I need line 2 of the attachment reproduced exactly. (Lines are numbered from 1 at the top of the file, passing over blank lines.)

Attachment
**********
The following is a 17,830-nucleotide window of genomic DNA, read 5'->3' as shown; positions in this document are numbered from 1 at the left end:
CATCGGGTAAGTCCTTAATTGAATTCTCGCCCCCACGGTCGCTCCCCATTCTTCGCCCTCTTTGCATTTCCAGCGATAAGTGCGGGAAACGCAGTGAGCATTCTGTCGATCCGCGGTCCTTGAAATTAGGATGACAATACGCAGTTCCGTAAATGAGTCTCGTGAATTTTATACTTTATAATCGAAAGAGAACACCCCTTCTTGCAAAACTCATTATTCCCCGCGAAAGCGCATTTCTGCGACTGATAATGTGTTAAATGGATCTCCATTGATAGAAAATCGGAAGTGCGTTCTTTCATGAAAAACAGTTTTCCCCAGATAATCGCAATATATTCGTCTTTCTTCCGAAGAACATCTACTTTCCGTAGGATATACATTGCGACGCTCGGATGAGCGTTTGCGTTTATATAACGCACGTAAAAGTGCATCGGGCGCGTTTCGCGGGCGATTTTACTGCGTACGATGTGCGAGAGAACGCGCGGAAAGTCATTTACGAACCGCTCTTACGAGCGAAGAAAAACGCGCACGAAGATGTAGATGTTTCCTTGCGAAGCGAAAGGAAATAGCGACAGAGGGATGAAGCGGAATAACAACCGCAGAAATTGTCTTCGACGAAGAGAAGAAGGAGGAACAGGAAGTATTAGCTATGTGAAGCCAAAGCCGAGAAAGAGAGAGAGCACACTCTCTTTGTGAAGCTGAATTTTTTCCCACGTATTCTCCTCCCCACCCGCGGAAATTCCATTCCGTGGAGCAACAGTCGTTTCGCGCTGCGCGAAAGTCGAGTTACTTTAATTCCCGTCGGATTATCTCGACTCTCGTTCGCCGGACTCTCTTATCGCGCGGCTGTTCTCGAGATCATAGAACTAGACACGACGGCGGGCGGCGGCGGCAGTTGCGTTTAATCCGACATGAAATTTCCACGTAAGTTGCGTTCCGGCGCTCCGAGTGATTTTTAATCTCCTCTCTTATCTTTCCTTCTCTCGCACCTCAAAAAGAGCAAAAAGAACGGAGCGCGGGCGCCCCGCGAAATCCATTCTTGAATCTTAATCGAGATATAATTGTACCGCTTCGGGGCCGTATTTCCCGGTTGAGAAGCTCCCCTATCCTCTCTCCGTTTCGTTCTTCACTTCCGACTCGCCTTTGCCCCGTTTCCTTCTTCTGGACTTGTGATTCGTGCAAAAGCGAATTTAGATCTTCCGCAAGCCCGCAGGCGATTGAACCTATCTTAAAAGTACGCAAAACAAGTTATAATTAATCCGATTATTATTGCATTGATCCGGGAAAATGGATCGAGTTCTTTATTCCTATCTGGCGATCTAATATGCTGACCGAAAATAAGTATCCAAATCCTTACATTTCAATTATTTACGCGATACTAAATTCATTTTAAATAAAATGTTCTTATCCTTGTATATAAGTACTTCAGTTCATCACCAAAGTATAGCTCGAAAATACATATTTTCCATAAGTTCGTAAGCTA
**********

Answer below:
CATCGGGTAAGTCCTTAATTGAATTCTCGCCCCCACGGTCGCTCCCCATTCTTCGCCCTCTTTGCATTTCCAGCGATAAGTGCGGGAAACGCAGTGAGCATTCTGTCGATCCGCGGTCCTTGAAATTAGGATGACAATACGCAGTTCCGTAAATGAGTCTCGTGAATTTTATACTTTATAATCGAAAGAGAACACCCCTTCTTGCAAAACTCATTATTCCCCGCGAAAGCGCATTTCTGCGACTGATAATGTGTTAAATGGATCTCCATTGATAGAAAATCGGAAGTGCGTTCTTTCATGAAAAACAGTTTTCCCCAGATAATCGCAATATATTCGTCTTTCTTCCGAAGAACATCTACTTTCCGTAGGATATACATTGCGACGCTCGGATGAGCGTTTGCGTTTATATAACGCACGTAAAAGTGCATCGGGCGCGTTTCGCGGGCGATTTTACTGCGTACGATGTGCGAGAGAACGCGCGGAAAGTCATTTACGAACCGCTCTTACGAGCGAAGAAAAACGCGCACGAAGATGTAGATGTTTCCTTGCGAAGCGAAAGGAAATAGCGACAGAGGGATGAAGCGGAATAACAACCGCAGAAATTGTCTTCGACGAAGAGAAGAAGGAGGAACAGGAAGTATTAGCTATGTGAAGCCAAAGCCGAGAAAGAGAGAGAGCACACTCTCTTTGTGAAGCTGAATTTTTTCCCACGTATTCTCCTCCCCACCCGCGGAAATTCCATTCCGTGGAGCAACAGTCGTTTCGCGCTGCGCGAAAGTCGAGTTACTTTAATTCCCGTCGGATTATCTCGACTCTCGTTCGCCGGACTCTCTTATCGCGCGGCTGTTCTCGAGATCATAGAACTAGACACGACGGCGGGCGGCGGCGGCAGTTGCGTTTAATCCGACATGAAATTTCCACGTAAGTTGCGTTCCGGCGCTCCGAGTGATTTTTAATCTCCTCTCTTATCTTTCCTTCTCTCGCACCTCAAAAAGAGCAAAAAGAACGGAGCGCGGGCGCCCCGCGAAATCCATTCTTGAATCTTAATCGAGATATAATTGTACCGCTTCGGGGCCGTATTTCCCGGTTGAGAAGCTCCCCTATCCTCTCTCCGTTTCGTTCTTCACTTCCGACTCGCCTTTGCCCCGTTTCCTTCTTCTGGACTTGTGATTCGTGCAAAAGCGAATTTAGATCTTCCGCAAGCCCGCAGGCGATTGAACCTATCTTAAAAGTACGCAAAACAAGTTATAATTAATCCGATTATTATTGCATTGATCCGGGAAAATGGATCGAGTTCTTTATTCCTATCTGGCGATCTAATATGCTGACCGAAAATAAGTATCCAAATCCTTACATTTCAATTATTTACGCGATACTAAATTCATTTTAAATAAAATGTTCTTATCCTTGTATATAAGTACTTCAGTTCATCACCAAAGTATAGCTCGAAAATACATATTTTCCATAAGTTCGTAAGCTA